I've spent days on this thing. Read every hint about checking for RF interference and dealing with oversensitive IR inputs, and I'm getting fed up.
I had been using an MRF-200 (250) without any emitters, and just bounced it off the back wall of my family room in to my equipment rack on the other side. It'd been working pretty darn well as long as noone blocked it or knocked it over.
I thought it'd be nice to eliminate that possibility, and allow for buried gear, so to that end I purchased an MRF-300 to place in my rack and hook up to all my components.
It's been hit and miss.
My Panasonic DVD recorder and DVD players both seem to deal with the output of the emitters fine. So does my Sony receiver, and even my video switch.
My Directv HR20-700 and my Pinnacle Showcenter 200 on the other hand are another matter. I thought I had the HR20 tamed by adding a piece of paper between the emitter and the led, but it's been missing some clicks when I use my remote in another room. I turned up the gain on the antenna. Hopefully that'll help.
The SC200 is quite another matter. I've placed the emitter off to the side, I've tried a piece of paper in front of it, a piece of black tape in front of it, black tape with a teeny hole in it. I've masked off the other LEDs. I've opened the case and tried endless positions. And in the end, the control of the device is not reliable - and since this device uses toggle codes - any problem in reception causes the IR to get out of sync.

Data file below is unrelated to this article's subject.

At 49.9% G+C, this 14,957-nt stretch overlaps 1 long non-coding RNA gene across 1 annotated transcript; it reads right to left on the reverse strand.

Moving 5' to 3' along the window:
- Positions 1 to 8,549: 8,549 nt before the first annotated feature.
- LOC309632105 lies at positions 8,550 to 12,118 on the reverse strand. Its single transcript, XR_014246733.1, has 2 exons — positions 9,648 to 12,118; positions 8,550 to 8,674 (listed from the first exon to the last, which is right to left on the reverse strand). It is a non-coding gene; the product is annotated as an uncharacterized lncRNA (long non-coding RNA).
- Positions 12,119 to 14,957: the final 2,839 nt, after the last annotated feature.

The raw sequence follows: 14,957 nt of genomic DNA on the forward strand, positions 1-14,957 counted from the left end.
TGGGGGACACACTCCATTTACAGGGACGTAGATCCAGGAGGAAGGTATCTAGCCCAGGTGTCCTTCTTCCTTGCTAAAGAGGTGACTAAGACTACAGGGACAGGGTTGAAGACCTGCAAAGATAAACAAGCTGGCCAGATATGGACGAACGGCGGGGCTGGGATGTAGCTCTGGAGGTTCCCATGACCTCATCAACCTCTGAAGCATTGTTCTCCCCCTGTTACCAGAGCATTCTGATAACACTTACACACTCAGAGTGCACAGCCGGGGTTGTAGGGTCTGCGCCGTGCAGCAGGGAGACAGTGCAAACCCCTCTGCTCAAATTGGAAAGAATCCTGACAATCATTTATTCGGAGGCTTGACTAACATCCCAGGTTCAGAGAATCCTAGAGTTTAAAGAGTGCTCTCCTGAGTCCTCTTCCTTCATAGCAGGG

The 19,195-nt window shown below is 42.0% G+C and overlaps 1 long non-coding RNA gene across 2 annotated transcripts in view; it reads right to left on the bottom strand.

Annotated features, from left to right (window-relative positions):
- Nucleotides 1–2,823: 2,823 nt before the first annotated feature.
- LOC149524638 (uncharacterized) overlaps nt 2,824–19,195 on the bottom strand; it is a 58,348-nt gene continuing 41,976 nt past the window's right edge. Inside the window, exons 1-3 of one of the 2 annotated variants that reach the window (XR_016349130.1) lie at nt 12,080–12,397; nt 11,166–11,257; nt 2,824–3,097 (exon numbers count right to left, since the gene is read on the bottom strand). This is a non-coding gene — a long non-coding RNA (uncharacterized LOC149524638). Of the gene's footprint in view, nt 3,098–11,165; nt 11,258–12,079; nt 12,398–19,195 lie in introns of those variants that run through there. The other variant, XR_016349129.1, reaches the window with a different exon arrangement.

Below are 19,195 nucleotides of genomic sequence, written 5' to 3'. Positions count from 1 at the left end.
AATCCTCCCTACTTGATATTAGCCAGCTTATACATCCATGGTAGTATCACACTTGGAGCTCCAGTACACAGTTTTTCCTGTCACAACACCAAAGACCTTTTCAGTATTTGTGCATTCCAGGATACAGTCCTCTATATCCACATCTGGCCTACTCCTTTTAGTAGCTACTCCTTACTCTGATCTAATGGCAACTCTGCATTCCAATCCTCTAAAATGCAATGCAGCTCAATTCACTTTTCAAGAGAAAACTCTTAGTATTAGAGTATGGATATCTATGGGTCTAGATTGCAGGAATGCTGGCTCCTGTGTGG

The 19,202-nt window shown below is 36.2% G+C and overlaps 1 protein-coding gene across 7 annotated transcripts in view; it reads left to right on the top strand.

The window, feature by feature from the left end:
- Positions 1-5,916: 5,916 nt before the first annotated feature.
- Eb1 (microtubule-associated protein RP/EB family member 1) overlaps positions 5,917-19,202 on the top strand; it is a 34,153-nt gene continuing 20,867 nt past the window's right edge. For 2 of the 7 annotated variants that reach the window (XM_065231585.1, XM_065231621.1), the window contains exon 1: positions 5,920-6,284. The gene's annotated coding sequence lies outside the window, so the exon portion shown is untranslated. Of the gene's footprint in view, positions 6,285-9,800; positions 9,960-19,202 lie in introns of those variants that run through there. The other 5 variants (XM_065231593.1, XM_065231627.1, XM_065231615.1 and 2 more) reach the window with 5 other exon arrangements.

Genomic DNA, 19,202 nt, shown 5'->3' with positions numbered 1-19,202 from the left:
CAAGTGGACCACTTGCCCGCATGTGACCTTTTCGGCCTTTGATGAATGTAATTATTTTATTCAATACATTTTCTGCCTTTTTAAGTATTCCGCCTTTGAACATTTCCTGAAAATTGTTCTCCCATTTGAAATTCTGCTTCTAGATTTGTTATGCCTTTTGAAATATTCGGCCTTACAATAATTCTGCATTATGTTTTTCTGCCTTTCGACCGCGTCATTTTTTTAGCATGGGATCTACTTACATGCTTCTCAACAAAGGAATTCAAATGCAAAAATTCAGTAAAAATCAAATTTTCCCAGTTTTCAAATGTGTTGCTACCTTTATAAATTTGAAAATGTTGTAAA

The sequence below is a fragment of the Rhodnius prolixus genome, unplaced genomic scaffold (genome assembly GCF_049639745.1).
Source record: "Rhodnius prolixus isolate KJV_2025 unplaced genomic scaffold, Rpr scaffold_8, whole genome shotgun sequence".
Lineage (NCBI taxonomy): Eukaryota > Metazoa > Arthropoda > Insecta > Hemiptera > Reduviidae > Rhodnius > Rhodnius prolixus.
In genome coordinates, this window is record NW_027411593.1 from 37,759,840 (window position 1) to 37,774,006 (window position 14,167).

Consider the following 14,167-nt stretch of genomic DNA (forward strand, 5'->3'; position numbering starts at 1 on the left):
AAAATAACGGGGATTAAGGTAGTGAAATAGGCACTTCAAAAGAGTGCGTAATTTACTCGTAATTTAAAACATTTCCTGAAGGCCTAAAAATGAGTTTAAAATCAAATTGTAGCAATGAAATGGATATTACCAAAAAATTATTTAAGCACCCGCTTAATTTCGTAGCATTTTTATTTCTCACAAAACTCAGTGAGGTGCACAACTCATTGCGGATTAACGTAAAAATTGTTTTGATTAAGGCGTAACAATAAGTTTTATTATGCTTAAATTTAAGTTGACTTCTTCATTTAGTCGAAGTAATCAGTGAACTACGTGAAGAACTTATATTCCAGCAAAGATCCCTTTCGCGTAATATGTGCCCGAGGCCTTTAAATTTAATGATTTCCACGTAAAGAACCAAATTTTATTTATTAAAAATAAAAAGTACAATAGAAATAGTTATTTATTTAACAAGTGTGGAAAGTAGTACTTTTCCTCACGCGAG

I bought the MRF-300 because I thought it solved all the IR and RF interfacing problems the other products had. If the only way to reliably use this device is to get lucky and find a sweet spot, how reliably truely is that?
If the remote works from across the room, and the MRF-200 can work from across the room, there has to be some way that output level can be simulated with an emitter.